An Inside Look into the Orphan’s Plight

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(DGIwire) — For many people, what they think they know about the life of an orphan begins and ends with depictions of orphans in popular culture: for example, Little Orphan Annie and Huckleberry Finn. While these fictional characters may have given the public a cursory knowledge of what an orphan’s life might be like, they mostly disguise the true horror of what it is to be a child without a home or a family.

Recently, one woman set out to change this through photography. As reported on Patch.com, Kelly Raudenbush, the director of the Sparrow Fund, a Pennsylvania-based adoption advocacy organization, planned a visit to China in October 2014 where she and her staff handed out 12 digital cameras to children at an orphanage in Shaanxi. The activity was part of a workshop led by Phoenixville, PA photographer Ben Leaman. These were simple, point-and-click cameras obtained for a deep discount, said Raudenbush, and the pictures showed a world many have never before encountered.

The trip, organized in conjunction with America World Adoption Agency, wasn’t just a simple art project, though. It was also an opportunity for volunteers to interact and provide help and companionship to the children living at the orphanage. In addition to educational sessions, Raudenbush brought along five medical professionals to examine the children and to provide medical care wherever necessary.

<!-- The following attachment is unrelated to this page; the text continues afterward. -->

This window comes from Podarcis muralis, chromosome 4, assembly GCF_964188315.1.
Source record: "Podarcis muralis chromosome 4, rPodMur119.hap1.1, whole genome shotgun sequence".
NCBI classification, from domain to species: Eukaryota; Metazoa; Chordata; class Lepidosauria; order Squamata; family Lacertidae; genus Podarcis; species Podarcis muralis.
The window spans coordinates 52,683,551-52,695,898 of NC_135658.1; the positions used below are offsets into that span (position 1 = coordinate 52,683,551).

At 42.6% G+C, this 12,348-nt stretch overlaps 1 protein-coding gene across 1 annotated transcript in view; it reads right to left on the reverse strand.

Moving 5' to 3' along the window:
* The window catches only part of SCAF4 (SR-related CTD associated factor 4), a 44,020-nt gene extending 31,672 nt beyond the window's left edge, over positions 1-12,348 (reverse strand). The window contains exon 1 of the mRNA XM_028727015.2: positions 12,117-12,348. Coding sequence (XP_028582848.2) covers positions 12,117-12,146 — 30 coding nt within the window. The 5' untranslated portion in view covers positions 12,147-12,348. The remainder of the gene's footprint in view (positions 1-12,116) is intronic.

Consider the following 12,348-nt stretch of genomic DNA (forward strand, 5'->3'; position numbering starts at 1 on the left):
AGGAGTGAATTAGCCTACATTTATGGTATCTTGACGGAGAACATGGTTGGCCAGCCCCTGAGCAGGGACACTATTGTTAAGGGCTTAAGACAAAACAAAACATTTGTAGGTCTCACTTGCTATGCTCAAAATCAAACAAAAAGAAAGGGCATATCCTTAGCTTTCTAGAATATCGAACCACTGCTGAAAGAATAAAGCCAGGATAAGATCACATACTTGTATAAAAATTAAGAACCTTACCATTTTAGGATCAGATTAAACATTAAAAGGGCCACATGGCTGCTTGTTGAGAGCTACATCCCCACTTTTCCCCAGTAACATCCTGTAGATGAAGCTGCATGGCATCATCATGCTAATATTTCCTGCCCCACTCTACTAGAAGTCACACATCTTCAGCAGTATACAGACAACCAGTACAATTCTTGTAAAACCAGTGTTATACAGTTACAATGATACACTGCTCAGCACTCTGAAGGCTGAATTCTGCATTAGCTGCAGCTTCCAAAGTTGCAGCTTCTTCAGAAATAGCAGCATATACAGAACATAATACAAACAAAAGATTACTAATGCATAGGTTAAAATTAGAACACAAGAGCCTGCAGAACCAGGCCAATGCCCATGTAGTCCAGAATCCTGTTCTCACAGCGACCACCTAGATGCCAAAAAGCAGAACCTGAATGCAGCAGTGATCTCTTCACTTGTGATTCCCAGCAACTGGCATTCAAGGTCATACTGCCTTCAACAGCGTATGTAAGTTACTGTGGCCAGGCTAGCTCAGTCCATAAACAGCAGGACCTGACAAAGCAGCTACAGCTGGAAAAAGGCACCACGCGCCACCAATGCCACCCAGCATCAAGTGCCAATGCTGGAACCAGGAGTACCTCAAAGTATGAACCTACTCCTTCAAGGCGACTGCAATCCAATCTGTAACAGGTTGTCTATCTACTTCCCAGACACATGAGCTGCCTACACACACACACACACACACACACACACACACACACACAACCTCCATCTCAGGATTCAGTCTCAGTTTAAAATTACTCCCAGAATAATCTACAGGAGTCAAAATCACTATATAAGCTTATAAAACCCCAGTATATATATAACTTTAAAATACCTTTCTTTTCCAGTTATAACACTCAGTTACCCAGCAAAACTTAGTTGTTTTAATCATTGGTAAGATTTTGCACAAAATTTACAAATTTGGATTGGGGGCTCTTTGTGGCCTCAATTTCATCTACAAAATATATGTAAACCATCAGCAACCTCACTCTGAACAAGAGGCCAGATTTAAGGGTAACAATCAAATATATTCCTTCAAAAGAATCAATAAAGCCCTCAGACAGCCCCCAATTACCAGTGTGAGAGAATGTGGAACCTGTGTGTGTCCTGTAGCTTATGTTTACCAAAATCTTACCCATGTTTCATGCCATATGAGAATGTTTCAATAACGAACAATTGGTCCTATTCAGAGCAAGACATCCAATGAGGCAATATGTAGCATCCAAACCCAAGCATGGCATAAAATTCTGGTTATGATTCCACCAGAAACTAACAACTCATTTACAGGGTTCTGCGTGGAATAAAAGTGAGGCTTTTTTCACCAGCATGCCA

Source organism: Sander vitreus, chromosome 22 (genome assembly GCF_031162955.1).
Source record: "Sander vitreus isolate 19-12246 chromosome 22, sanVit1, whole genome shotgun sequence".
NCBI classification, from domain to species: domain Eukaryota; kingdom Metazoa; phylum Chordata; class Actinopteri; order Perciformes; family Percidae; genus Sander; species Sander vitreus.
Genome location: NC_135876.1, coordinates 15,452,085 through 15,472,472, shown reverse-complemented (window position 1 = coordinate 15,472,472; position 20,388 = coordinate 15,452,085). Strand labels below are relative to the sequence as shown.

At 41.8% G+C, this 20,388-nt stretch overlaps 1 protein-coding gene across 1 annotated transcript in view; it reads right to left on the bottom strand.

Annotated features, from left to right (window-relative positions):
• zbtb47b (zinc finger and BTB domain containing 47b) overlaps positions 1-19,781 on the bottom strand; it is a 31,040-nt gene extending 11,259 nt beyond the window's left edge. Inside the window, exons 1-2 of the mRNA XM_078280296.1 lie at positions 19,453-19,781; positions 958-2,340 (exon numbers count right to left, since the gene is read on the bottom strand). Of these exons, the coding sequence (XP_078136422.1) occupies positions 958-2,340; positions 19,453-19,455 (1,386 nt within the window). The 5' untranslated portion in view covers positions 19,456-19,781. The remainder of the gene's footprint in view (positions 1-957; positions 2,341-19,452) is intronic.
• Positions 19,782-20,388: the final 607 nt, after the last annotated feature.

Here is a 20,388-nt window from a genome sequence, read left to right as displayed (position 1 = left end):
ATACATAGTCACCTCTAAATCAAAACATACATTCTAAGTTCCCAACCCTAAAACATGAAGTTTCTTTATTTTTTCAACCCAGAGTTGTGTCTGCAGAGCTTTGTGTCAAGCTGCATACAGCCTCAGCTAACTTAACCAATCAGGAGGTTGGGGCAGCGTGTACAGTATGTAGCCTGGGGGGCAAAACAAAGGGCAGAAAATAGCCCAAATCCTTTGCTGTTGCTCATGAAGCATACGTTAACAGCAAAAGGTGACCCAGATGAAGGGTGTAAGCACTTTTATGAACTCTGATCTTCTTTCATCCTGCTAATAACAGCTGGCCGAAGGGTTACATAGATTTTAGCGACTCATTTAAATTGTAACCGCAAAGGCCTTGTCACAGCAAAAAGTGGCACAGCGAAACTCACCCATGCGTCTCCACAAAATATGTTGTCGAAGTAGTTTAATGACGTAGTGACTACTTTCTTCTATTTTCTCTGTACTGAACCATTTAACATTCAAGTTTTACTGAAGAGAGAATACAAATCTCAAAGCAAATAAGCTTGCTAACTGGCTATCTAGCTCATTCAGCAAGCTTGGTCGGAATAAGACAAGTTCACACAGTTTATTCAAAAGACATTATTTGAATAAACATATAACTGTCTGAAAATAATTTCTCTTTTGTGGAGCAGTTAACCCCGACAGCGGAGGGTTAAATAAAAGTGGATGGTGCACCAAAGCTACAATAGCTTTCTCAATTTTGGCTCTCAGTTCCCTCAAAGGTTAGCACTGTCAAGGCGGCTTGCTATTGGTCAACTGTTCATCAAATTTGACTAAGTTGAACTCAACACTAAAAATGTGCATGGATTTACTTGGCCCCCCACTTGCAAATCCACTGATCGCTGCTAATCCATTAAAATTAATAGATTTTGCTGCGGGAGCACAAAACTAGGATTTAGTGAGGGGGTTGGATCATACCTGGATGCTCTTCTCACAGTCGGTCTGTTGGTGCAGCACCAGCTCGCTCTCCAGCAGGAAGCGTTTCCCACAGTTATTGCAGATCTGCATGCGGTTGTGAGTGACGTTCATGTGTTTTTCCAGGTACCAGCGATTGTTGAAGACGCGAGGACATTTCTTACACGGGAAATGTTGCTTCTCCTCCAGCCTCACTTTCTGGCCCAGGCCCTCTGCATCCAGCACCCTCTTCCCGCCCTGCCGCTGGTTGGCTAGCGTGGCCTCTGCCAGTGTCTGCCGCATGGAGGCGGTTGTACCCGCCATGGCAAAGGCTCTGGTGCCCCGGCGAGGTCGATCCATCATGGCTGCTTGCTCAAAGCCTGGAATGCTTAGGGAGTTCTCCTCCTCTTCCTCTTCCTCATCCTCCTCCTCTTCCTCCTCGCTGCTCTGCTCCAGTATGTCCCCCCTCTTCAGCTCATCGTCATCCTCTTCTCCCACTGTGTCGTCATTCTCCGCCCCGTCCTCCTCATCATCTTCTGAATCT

“The pictures these children took showed a side of orphanages not usually seen, and that is wonderful,” says Stephanie Fast, orphan advocate and author. “At the same time, we need to keep in mind that there are so many children around the world who aren’t lucky enough to find respite in an orphanage and are left to fend for themselves on the street.”

Fast knows firsthand the frightening reality both of being a child on the street and in an orphanage. Deserted by her mother when she was just four or five years old, Fast was left helpless and vulnerable, nearly succumbing to a premature death in war-torn Korea. Even when she did find a shelter, she was at the mercy of abusive strangers. She chronicles her harrowing story—and her incredible tale of survival and strength—in her memoir, She Is Mine.

“It is up to everyone to make sure these children not only have a voice, but also have resources that are clean and safe,” adds Fast. “With the world’s help, we can make sure that no other child will ever have to experience what I went through.”

On her website, StephanieFast.org, Fast details several ways you can get involved. Whether it’s through donations, volunteering time or even adopting a child, we all must do our part to ensure these children find secure and loving homes.

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